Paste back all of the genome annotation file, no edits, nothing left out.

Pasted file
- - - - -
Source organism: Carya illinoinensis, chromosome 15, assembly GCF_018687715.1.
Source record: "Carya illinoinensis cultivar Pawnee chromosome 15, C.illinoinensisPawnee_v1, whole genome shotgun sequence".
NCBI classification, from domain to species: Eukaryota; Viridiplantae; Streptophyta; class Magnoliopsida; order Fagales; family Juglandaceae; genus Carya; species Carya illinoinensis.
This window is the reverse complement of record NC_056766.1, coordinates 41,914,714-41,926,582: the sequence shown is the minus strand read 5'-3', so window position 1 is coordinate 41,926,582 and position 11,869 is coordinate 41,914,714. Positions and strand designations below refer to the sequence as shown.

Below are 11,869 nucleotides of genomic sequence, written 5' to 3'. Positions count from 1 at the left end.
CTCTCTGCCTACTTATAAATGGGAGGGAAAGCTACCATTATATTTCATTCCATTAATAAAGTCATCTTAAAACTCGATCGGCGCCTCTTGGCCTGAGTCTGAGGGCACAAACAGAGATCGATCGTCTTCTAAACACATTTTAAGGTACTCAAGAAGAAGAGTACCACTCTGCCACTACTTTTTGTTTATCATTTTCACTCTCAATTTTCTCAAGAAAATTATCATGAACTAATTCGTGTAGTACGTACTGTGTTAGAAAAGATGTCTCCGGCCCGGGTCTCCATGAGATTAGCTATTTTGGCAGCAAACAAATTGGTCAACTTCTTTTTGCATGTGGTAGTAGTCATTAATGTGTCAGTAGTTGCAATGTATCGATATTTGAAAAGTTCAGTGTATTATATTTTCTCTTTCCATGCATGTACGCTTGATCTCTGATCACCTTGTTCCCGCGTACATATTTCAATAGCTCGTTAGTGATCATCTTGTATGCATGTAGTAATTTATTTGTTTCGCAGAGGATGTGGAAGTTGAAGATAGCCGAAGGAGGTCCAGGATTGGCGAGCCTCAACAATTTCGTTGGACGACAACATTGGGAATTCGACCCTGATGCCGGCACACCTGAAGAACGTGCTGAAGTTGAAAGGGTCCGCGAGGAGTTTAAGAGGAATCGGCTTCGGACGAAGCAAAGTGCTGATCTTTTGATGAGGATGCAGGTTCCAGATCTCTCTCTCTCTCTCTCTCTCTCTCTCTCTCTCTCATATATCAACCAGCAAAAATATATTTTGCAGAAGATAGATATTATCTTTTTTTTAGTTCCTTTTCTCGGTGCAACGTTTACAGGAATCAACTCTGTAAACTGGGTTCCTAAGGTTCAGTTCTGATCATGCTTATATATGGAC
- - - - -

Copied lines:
Source organism: Carya illinoinensis, chromosome 15, assembly GCF_018687715.1.
Source record: "Carya illinoinensis cultivar Pawnee chromosome 15, C.illinoinensisPawnee_v1, whole genome shotgun sequence".
NCBI classification, from domain to species: Eukaryota; Viridiplantae; Streptophyta; class Magnoliopsida; order Fagales; family Juglandaceae; genus Carya; species Carya illinoinensis.
This window is the reverse complement of record NC_056766.1, coordinates 41,914,714-41,926,582: the sequence shown is the minus strand read 5'-3', so window position 1 is coordinate 41,926,582 and position 11,869 is coordinate 41,914,714. Positions and strand designations below refer to the sequence as shown.

Below are 11,869 nucleotides of genomic sequence, written 5' to 3'. Positions count from 1 at the left end.
CTCTCTGCCTACTTATAAATGGGAGGGAAAGCTACCATTATATTTCATTCCATTAATAAAGTCATCTTAAAACTCGATCGGCGCCTCTTGGCCTGAGTCTGAGGGCACAAACAGAGATCGATCGTCTTCTAAACACATTTTAAGGTACTCAAGAAGAAGAGTACCACTCTGCCACTACTTTTTGTTTATCATTTTCACTCTCAATTTTCTCAAGAAAATTATCATGAACTAATTCGTGTAGTACGTACTGTGTTAGAAAAGATGTCTCCGGCCCGGGTCTCCATGAGATTAGCTATTTTGGCAGCAAACAAATTGGTCAACTTCTTTTTGCATGTGGTAGTAGTCATTAATGTGTCAGTAGTTGCAATGTATCGATATTTGAAAAGTTCAGTGTATTATATTTTCTCTTTCCATGCATGTACGCTTGATCTCTGATCACCTTGTTCCCGCGTACATATTTCAATAGCTCGTTAGTGATCATCTTGTATGCATGTAGTAATTTATTTGTTTCGCAGAGGATGTGGAAGTTGAAGATAGCCGAAGGAGGTCCAGGATTGGCGAGCCTCAACAATTTCGTTGGACGACAACATTGGGAATTCGACCCTGATGCCGGCACACCTGAAGAACGTGCTGAAGTTGAAAGGGTCCGCGAGGAGTTTAAGAGGAATCGGCTTCGGACGAAGCAAAGTGCTGATCTTTTGATGAGGATGCAGGTTCCAGATCTCTCTCTCTCTCTCTCTCTCTCTCTCTCTCTCTCATATATCAACCAGCAAAAATATATTTTGCAGAAGATAGATATTATCTTTTTTTTAGTTCCTTTTCTCGGTGCAACGTTTACAGGAATCAACTCTGTAAACTGGGTTCCTAAGGTTCAGTTCTGATCATGCTTATATATGGAC